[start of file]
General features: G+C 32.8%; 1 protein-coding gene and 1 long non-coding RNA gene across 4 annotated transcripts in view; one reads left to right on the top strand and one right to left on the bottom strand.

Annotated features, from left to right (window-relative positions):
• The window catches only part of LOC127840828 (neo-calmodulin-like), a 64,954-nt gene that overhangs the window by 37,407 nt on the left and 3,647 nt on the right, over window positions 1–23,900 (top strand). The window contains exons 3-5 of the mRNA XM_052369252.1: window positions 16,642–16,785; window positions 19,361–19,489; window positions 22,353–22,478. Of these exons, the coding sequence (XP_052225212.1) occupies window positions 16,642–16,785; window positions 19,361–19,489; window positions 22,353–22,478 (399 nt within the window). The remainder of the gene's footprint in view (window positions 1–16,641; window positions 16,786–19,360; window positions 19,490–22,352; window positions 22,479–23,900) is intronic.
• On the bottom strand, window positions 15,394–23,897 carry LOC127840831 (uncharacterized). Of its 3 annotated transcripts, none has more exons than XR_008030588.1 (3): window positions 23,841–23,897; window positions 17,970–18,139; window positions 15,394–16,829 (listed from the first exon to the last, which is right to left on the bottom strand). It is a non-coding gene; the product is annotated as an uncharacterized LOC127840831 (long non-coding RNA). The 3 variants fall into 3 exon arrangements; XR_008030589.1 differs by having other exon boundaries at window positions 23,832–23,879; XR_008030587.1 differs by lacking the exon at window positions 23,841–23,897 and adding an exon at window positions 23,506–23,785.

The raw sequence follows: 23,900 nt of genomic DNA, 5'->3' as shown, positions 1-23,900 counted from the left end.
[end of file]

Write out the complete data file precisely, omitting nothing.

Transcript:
General features: G+C 32.8%; 1 protein-coding gene and 1 long non-coding RNA gene across 4 annotated transcripts in view; one reads left to right on the top strand and one right to left on the bottom strand.

Annotated features, from left to right (window-relative positions):
• The window catches only part of LOC127840828 (neo-calmodulin-like), a 64,954-nt gene that overhangs the window by 37,407 nt on the left and 3,647 nt on the right, over window positions 1–23,900 (top strand). The window contains exons 3-5 of the mRNA XM_052369252.1: window positions 16,642–16,785; window positions 19,361–19,489; window positions 22,353–22,478. Of these exons, the coding sequence (XP_052225212.1) occupies window positions 16,642–16,785; window positions 19,361–19,489; window positions 22,353–22,478 (399 nt within the window). The remainder of the gene's footprint in view (window positions 1–16,641; window positions 16,786–19,360; window positions 19,490–22,352; window positions 22,479–23,900) is intronic.
• On the bottom strand, window positions 15,394–23,897 carry LOC127840831 (uncharacterized). Of its 3 annotated transcripts, none has more exons than XR_008030588.1 (3): window positions 23,841–23,897; window positions 17,970–18,139; window positions 15,394–16,829 (listed from the first exon to the last, which is right to left on the bottom strand). It is a non-coding gene; the product is annotated as an uncharacterized LOC127840831 (long non-coding RNA). The 3 variants fall into 3 exon arrangements; XR_008030589.1 differs by having other exon boundaries at window positions 23,832–23,879; XR_008030587.1 differs by lacking the exon at window positions 23,841–23,897 and adding an exon at window positions 23,506–23,785.

The raw sequence follows: 23,900 nt of genomic DNA, 5'->3' as shown, positions 1-23,900 counted from the left end.